According to documents obtained by the website 9to5Google, the name Whitechapel is used in conjunction with the codename “Slider”, a reference to the Google Camera app. According to the publication, it seems likely that the Slider will be a shared platform for the first SoC Whitechapel, and the “GS” in the nickname “GS101” may refer to “Google Silicon”.
In addition, the Slider is linked to Samsung and Samsung Exynos, the Korean brand’s own line of processors. So, it is possible that Whitechapel shares some aspects with these chips, including software components. The first devices built on the Slider platform, the “Raven” and the “Oriole”, that the 9to5Google also leaked last year, will be released in the second half, presumably as Pixel 6 and Pixel 5a.
In April last year, the Axios reported that Google was working with Samsung to design Whitechapel, an 8-core ARM processor to rival Apple and Qualcomm’s ARM chips. Google’s chips are expected to debut on the brand’s smartphones, but the company may also start using them on its Chromebooks and Pixelbooks. Google currently uses Intel Core processors up to the i7, but other Chromebook manufacturers have started to adopt AMD’s Ryzen made specifically for notebooks of this type.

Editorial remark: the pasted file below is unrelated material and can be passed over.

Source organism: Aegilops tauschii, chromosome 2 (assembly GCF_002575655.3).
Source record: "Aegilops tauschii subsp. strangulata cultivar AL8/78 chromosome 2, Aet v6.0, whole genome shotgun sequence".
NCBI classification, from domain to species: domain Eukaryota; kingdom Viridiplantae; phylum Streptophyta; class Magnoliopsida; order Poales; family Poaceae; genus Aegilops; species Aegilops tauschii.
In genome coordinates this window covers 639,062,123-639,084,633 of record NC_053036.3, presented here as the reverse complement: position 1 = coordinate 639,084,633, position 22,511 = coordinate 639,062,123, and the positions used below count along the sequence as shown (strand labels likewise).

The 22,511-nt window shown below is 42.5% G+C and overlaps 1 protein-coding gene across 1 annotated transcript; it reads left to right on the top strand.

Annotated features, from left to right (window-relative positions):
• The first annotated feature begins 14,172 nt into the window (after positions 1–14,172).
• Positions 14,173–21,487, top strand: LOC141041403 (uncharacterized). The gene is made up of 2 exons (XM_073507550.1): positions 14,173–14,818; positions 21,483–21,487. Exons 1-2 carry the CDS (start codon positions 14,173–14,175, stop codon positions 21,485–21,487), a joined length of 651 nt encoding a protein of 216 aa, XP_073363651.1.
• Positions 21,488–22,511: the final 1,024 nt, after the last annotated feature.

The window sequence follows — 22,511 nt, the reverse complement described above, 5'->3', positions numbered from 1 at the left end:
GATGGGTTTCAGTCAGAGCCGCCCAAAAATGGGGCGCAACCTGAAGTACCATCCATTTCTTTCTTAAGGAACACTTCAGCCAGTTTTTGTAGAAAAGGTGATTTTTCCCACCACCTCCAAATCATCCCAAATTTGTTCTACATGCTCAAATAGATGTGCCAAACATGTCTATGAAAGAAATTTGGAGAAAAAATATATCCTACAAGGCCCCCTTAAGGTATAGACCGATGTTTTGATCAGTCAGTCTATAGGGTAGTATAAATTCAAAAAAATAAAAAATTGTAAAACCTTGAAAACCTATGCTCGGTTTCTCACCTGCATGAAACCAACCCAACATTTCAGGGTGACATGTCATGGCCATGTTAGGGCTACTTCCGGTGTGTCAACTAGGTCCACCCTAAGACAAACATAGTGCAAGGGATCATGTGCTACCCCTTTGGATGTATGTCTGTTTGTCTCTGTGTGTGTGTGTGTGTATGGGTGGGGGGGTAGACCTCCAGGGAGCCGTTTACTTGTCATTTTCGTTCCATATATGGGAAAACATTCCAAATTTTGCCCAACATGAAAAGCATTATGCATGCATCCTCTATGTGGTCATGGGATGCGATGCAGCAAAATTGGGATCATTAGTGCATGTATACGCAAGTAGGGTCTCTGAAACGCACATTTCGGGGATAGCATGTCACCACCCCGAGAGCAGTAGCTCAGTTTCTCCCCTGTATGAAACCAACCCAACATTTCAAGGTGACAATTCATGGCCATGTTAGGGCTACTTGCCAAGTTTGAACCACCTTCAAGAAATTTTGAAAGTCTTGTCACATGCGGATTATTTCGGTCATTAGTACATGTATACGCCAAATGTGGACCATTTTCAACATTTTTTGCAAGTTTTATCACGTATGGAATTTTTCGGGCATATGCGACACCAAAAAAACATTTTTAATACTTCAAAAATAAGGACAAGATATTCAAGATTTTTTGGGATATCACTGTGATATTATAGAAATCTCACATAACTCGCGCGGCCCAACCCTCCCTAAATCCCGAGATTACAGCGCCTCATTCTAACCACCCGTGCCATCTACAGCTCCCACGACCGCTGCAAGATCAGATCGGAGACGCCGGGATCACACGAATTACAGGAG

All of this appears to be in line with the recent announcement in which the company said it would be “doubling” its custom chip efforts.
“Instead of integrating components on a motherboard where they are separated by centimeters of wires, we are focusing on ‘chip systems’ (SoC) projects, where several functions are on the same chip or on several chips within a package . In other words, SoC is the new motherboard, ”wrote Amin Vahdat, vice president of systems infrastructure at Google.
In the same announcement, the company also said it hired Uri Frank as its vice president of engineering for server chip design. Frank previously worked at Intel for more than 20 years, 10 of which were dedicated to the design of SoCs. Frank’s LinkedIn profile does not specify which Intel SoC projects he led, but it looks like he worked on Intel’s Ice Lake SP SoC and the third generation of Xeon, his server processor. Google is also working on its own server SoCs, so it makes sense to bring it in to lead these projects. Even so, there may be some crossover of experience between servers, smartphones and Chromebooks.
Rumors of Google’s custom chips date back to 2015. Whitechapel has taken too long and, six years later, it finally looks like it’s finally going to come true.
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